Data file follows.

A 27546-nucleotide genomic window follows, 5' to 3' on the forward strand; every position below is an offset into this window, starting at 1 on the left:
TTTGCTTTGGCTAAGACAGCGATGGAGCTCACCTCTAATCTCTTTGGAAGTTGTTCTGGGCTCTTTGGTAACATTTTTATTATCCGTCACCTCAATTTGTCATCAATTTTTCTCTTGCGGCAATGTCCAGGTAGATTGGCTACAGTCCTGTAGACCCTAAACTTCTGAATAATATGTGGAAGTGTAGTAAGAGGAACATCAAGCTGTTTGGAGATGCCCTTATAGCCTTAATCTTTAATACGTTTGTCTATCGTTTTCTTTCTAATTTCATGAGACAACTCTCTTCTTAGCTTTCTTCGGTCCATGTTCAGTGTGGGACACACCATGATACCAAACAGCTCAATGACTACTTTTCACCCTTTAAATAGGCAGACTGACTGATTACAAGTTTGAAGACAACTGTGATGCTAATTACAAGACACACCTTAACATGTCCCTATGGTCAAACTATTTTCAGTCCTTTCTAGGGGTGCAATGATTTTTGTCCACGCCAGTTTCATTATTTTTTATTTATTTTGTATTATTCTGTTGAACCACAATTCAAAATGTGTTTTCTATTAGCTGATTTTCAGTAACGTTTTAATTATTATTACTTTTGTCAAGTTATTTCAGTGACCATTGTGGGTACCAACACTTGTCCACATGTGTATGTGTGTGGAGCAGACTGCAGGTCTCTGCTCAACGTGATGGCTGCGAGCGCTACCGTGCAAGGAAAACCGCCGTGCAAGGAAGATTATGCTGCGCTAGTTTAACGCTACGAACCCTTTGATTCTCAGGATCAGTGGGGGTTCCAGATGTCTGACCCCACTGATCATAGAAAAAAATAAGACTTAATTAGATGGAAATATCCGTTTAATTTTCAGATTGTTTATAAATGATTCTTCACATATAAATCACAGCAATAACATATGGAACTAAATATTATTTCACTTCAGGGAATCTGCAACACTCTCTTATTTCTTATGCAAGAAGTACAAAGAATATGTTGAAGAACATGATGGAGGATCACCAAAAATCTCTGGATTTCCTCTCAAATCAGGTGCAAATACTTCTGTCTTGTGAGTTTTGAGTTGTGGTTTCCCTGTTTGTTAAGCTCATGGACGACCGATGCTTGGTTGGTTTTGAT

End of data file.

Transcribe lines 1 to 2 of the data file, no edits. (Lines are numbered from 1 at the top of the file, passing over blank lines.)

A 27546-nucleotide genomic window follows, 5' to 3' on the forward strand; every position below is an offset into this window, starting at 1 on the left:
TTTGCTTTGGCTAAGACAGCGATGGAGCTCACCTCTAATCTCTTTGGAAGTTGTTCTGGGCTCTTTGGTAACATTTTTATTATCCGTCACCTCAATTTGTCATCAATTTTTCTCTTGCGGCAATGTCCAGGTAGATTGGCTACAGTCCTGTAGACCCTAAACTTCTGAATAATATGTGGAAGTGTAGTAAGAGGAACATCAAGCTGTTTGGAGATGCCCTTATAGCCTTAATCTTTAATACGTTTGTCTATCGTTTTCTTTCTAATTTCATGAGACAACTCTCTTCTTAGCTTTCTTCGGTCCATGTTCAGTGTGGGACACACCATGATACCAAACAGCTCAATGACTACTTTTCACCCTTTAAATAGGCAGACTGACTGATTACAAGTTTGAAGACAACTGTGATGCTAATTACAAGACACACCTTAACATGTCCCTATGGTCAAACTATTTTCAGTCCTTTCTAGGGGTGCAATGATTTTTGTCCACGCCAGTTTCATTATTTTTTATTTATTTTGTATTATTCTGTTGAACCACAATTCAAAATGTGTTTTCTATTAGCTGATTTTCAGTAACGTTTTAATTATTATTACTTTTGTCAAGTTATTTCAGTGACCATTGTGGGTACCAACACTTGTCCACATGTGTATGTGTGTGGAGCAGACTGCAGGTCTCTGCTCAACGTGATGGCTGCGAGCGCTACCGTGCAAGGAAAACCGCCGTGCAAGGAAGATTATGCTGCGCTAGTTTAACGCTACGAACCCTTTGATTCTCAGGATCAGTGGGGGTTCCAGATGTCTGACCCCACTGATCATAGAAAAAAATAAGACTTAATTAGATGGAAATATCCGTTTAATTTTCAGATTGTTTATAAATGATTCTTCACATATAAATCACAGCAATAACATATGGAACTAAATATTATTTCACTTCAGGGAATCTGCAACACTCTCTTATTTCTTATGCAAGAAGTACAAAGAATATGTTGAAGAACATGATGGAGGATCACCAAAAATCTCTGGATTTCCTCTCAAATCAGGTGCAAATACTTCTGTCTTGTGAGTTTTGAGTTGTGGTTTCCCTGTTTGTTAAGCTCATGGACGACCGATGCTTGGTTGGTTTTGAT